Lightweight kickboxer Nieky Holzken is set to clash with Elliot Compton. Can Compton play spoiler against the star?
It’s hard to imagine an outcome where it’s Compton that comes out of this fight unscathed based on what we have seen in the past from the 5-foot-11 Australian. Given that this bout is operating under traditional kickboxing rules, Compton will not have to worry about knees and elbows like he did when he fought and was knocked out by Cosmo Alexandre at ONE Championship: Heroes of Honor two years ago just before the conclusion of the second round. Another concern is that Compton isn’t very quick on his feet and often functions as a stationary target instead of a moving one.
Holzken lost back-to-back fights against Regian Eersel in 2019, but this is not Holzken’s first rodeo. He has had his fair share of wars in the ring and ultimately knows how to get things done. No matter what happens, he will always command the center of the ring and find his range early on in the fight, like he did against Mustapha Haida. In his welterweight championship bout against Eersel, he displayed the ability to throw spinning back kicks with no setup. Considering that you are blind for half a rotation when you try to execute this kick, it’s incredible how fast he is able to deliver them.
Do not be surprised if a win against Compton on Friday sets up a trilogy bout with Eersel.
What can fans expect from the MMA fights on this card?
Not as much explosion and excitement as they’ll find in the Muay Thai and kickboxing bouts on the card. However, with Kim Jae Yoong fighting, this means that the chances of a highlight-reel knockout are exponentially high. Kim has fast hands and good footwork to get in and out of trouble. This allowed him to become the former featherweight champion for Korean promotion Top FC by defeating current UFC fighter Seung Woo Choi at TFC 14 in 2017. Kim will be fighting against a veteran in Tetsuya Yamada who is balanced in all facets of the striking and grappling settings with 35 professional fights under his belt.
With the scheduled light-heavyweight fight consisting of Masoud Safari and Anderson Silva now scrapped, a middleweight contest between Agilan Thani and Tyler McGuire will serve as the replacement. Thani is a homegrown prospect groomed by ONE that had a 100 percent finishing rate through his first six fights as a professional before getting a welterweight title shot against former UFC fighter Ben Askren, who was 15-0 at the time. Thani would later fight numerous high-profile fighters, including Yoshiro “Sexyama” Akiyama and Yushin Okami. He is now in a situation where he is one fight about .500 after the aforementioned title contest at ONE Championship: Dynasty of Heroes in 2017. McGuire, the 34-year-old American, is fresh off the first loss of his career. He was knocked out with a punch by Zebaztian Kadestam with 28 seconds left in the fifth round of a middleweight championship bout and will be hungrier than ever to come back with an emphatic win.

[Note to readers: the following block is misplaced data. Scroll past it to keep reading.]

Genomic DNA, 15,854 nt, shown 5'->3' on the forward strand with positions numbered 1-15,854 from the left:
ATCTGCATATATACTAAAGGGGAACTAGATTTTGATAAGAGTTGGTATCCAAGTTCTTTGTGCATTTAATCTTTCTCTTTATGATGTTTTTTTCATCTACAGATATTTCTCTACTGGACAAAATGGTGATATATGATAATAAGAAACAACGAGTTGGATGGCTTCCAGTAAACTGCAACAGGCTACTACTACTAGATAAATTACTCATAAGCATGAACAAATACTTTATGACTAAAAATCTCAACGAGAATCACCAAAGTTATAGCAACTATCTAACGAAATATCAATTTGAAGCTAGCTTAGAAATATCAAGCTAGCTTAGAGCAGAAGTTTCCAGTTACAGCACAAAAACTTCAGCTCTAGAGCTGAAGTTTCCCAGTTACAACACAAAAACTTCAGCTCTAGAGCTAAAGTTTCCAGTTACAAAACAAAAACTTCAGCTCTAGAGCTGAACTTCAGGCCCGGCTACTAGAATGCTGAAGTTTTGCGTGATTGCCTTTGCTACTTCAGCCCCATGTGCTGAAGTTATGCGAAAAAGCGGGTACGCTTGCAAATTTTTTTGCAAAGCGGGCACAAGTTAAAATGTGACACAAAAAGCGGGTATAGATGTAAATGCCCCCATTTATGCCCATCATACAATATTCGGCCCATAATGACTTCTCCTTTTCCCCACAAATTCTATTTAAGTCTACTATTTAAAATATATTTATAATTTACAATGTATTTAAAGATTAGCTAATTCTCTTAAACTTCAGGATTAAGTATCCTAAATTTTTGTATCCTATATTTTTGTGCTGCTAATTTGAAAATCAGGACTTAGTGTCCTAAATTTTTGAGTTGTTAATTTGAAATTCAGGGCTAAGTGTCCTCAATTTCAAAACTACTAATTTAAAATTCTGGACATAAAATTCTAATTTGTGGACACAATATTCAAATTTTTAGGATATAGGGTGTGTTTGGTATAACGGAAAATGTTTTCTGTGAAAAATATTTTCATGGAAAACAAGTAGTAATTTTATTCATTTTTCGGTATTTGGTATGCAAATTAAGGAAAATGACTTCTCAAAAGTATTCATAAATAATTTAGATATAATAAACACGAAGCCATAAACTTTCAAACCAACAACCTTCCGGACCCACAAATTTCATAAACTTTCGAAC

Chen Rui is the person that fans must keep an eye on. He is set to face Ali Motamed. Rui has racked up eight wins in nine fights as a freshly minted 24-year-old. The way he fights now is reminiscent of how Chan Sung Jung and Dustin Poirier were as strikers in their earlier days: punishing opponents with uncontrolled chaos. In addition to his fast hands, it’s a marvel to see how well Rui moves his head out of harm’s way and his understanding of throwing strikes while he is vacating danger, as he did against Yadwinger Singh at Rebel FC 8 two years ago. This fight between Rui and Motamed should be a stand-up battle.
Muay Thai (FlyW): Taiki Naito vs. Jonathan Haggerty
Kickboxing (LW): Nieky Holzken vs. Elliot Compton
MMA (FW): Tetsuya Yamada vs. Kim Jae Woong
Kickboxing (HW): Errol Zimmerman vs. Rade Opacic
MMA (WW): Agilan Thani vs. Tyler McGuire
MMA (BW): Ali Motamed vs. Chen Rui